Cantillon: BoI a good girl in bad company?
Boucher surprises the crowd in response to Dobson’s uncomfortable questions
“When there’s a wild party even the good girls get into trouble,” said Bank of Ireland chief executive Richie Boucher in response to questions about thebank’s property lending in the boom years. Photograph: Dara Mac Dónaill
The worst might be over for the Irish banking sector but there can still be some uncomfortable moments for industry executives, as illustrated in a panel discussion at yesterday’s Ibec chief executive conference in Dublin.
After delivering a solid speech that reiterated Bank of Ireland’s improved health and willingness to supply more than €30 billion to the Irish economy over the next five years, chief executive Richie Boucher was grilled by master of ceremonies Bryan Dobson of RTÉ.
Dobbo focused his questions on aspects of the sector’s collapse six years ago and its recovery with the aid of taxpayers funds.
“I think obviously everyone does things to different degrees,” Boucher said in response to a question about the bank’s property lending in the boom years. “But when there’s a wild party even the good girls get into trouble.”
This drew a mixtures of gasps and nervous laughter from the audience. “What did he just say?” said one woman to another sitting in front of Cantillon.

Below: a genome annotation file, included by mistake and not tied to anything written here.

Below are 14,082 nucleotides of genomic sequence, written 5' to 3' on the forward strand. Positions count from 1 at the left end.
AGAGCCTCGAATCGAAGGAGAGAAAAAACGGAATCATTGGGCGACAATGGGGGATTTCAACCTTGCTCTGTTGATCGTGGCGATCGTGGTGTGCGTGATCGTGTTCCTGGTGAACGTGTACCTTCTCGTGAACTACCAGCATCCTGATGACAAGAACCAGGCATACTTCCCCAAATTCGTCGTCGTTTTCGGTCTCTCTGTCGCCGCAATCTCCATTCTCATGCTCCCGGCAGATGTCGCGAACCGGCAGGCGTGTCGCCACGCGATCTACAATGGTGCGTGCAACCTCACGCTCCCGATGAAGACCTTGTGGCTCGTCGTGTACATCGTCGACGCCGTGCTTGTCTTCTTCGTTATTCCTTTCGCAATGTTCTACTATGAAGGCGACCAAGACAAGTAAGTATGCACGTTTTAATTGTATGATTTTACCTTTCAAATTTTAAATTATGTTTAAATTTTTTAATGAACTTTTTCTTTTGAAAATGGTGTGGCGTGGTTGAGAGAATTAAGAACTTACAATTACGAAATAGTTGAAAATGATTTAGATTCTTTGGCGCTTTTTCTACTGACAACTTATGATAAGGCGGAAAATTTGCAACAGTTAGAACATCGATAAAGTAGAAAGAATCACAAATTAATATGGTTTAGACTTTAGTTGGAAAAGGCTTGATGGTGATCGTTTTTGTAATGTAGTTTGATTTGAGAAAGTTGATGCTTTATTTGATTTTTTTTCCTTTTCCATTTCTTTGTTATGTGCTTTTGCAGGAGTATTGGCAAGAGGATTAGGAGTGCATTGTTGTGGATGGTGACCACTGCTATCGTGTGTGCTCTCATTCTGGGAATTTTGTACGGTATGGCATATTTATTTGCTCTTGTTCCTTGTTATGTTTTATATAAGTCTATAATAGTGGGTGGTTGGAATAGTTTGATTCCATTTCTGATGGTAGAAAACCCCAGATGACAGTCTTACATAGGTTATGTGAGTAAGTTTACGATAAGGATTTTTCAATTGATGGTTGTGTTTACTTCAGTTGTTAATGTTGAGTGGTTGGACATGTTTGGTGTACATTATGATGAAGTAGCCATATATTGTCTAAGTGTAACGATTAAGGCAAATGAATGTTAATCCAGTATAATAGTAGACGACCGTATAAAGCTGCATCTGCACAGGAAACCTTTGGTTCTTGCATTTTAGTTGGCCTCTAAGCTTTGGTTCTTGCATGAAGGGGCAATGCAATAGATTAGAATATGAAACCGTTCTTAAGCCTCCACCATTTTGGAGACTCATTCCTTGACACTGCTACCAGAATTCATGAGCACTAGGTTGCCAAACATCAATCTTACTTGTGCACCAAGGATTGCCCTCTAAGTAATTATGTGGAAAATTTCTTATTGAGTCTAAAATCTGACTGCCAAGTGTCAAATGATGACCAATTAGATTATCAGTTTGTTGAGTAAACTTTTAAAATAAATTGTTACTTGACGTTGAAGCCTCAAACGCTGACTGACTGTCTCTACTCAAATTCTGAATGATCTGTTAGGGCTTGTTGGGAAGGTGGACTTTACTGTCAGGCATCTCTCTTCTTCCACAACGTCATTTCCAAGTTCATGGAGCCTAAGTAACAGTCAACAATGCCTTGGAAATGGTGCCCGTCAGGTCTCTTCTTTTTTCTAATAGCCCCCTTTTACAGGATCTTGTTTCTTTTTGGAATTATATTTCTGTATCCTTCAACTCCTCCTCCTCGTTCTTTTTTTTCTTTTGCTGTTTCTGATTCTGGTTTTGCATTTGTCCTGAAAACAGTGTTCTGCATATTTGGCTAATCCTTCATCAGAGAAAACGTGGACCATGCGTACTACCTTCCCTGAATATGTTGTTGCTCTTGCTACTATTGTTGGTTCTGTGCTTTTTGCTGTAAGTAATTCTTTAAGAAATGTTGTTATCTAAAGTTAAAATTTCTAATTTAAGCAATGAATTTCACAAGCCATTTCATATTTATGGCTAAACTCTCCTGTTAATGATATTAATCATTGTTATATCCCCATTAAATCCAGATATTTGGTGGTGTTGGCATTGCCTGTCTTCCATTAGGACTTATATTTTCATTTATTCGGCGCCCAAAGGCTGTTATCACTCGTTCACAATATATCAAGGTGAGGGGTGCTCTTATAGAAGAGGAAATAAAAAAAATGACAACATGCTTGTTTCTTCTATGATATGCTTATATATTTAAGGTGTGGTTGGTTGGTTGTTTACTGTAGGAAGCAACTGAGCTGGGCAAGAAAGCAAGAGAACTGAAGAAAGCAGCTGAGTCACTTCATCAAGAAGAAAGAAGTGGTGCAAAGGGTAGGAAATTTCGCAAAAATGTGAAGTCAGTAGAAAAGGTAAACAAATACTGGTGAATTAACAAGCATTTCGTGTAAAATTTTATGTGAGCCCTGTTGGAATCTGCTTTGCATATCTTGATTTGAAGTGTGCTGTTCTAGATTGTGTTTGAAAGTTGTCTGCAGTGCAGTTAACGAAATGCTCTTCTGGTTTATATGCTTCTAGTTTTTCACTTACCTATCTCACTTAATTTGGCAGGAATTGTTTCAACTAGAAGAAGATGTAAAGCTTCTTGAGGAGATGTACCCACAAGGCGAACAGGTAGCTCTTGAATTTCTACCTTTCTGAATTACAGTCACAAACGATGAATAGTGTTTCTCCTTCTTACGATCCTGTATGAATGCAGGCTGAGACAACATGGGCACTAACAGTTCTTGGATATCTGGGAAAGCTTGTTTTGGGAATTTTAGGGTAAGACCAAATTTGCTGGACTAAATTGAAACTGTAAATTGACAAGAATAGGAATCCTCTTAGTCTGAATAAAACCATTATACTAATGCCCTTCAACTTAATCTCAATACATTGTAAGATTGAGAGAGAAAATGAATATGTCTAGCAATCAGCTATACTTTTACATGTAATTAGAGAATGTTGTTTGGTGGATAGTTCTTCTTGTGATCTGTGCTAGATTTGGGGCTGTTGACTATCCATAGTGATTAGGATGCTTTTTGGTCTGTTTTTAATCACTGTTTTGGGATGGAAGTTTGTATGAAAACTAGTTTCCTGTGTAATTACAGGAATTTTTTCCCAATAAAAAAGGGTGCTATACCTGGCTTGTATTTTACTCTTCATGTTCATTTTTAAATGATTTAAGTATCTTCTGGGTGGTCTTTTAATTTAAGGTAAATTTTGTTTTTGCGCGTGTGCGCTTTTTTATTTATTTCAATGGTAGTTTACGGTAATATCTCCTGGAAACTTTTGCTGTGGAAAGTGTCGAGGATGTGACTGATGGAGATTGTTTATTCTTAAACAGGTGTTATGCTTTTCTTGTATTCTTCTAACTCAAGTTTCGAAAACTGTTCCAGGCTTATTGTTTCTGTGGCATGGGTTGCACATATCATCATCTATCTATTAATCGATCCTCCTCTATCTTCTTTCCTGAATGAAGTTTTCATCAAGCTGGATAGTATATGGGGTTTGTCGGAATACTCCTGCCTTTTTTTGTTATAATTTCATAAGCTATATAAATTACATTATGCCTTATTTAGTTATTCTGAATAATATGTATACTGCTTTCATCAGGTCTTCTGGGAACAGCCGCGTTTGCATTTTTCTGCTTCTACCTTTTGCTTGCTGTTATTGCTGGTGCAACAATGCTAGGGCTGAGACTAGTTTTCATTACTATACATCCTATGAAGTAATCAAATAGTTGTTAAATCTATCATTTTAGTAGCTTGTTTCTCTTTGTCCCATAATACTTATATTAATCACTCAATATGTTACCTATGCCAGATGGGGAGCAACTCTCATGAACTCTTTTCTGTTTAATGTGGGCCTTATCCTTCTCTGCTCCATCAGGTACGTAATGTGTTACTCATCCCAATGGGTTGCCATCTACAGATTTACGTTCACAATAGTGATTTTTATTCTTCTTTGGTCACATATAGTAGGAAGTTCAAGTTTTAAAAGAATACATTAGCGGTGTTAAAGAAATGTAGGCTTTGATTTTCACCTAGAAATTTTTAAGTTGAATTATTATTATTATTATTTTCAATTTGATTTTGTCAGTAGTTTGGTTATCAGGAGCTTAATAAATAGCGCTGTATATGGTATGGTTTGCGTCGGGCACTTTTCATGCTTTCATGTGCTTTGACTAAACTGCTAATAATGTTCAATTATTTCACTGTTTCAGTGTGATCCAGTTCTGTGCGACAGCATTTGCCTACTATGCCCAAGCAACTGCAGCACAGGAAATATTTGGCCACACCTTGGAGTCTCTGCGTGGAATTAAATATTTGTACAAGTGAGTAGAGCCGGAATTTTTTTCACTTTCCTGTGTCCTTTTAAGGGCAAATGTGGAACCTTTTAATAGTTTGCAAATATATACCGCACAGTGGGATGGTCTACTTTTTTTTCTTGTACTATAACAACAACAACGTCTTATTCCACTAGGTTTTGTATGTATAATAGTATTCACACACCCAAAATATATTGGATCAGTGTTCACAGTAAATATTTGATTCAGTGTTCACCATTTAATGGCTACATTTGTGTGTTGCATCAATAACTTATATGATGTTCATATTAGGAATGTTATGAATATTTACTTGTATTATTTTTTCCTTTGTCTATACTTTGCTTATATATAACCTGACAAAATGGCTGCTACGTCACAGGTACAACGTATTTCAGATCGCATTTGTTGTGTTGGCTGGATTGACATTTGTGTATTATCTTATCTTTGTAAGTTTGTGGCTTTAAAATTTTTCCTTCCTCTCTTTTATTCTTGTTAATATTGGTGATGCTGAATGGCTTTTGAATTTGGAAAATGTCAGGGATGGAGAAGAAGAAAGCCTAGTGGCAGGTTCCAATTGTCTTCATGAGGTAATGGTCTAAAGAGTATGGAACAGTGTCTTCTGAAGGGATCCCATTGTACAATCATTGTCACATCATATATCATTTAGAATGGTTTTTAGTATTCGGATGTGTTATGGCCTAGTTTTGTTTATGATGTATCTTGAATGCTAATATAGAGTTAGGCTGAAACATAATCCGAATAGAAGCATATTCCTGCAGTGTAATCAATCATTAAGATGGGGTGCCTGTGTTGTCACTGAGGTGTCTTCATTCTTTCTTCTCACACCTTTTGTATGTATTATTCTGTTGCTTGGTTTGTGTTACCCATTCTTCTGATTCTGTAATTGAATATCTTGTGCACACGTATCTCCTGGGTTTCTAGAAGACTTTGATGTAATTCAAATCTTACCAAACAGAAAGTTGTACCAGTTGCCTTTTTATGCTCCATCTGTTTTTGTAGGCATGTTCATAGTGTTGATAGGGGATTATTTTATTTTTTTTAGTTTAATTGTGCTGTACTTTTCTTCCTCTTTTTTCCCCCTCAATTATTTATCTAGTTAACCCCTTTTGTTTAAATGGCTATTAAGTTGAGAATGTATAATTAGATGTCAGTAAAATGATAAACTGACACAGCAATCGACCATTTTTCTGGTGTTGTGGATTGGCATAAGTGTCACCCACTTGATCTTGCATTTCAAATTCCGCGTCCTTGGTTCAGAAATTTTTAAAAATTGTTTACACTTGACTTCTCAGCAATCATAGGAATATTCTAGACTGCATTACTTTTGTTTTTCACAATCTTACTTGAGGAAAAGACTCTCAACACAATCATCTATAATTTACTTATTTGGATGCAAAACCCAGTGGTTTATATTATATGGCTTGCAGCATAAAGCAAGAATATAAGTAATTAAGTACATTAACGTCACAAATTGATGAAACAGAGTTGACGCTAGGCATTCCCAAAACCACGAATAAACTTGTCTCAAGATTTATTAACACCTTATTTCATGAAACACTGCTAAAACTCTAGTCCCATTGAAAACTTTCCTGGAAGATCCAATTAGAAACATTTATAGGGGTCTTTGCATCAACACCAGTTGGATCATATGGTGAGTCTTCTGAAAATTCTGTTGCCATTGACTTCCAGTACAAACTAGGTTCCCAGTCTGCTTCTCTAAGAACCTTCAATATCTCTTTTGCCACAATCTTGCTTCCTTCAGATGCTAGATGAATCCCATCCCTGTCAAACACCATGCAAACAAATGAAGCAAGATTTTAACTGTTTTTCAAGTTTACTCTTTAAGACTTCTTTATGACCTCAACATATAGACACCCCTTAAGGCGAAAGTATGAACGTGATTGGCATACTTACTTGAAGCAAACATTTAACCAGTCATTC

It was certainly a curious answer by Boucher, who was probably just trying
to inject a bit of levity into proceedings
for the benefit of the audience – after all, this session took place just before the lunch break.
Boucher wasn’t the only person on the panel looking uncomfortable at Dobson’s line of questioning. After finishing with Boucher, Dobson turned to Anne Heraty, chief executive of recruitment firm CPL, whom he said would have some “interesting insights” on banking.
An understatement, if ever there was one. Heraty was a non-executive director of Anglo Irish Bank at the time of its collapse, resigning her role just before the bank was nationalised in early 2009.
“I’d be very surprised if lessons had not been deeply learned,” Heraty replied sheepishly to Dobbo’s question. It was an expensive €34.7 billion lesson for taxpayers to bail out Irish Bank Resolution Corporation, Anglo’s successor.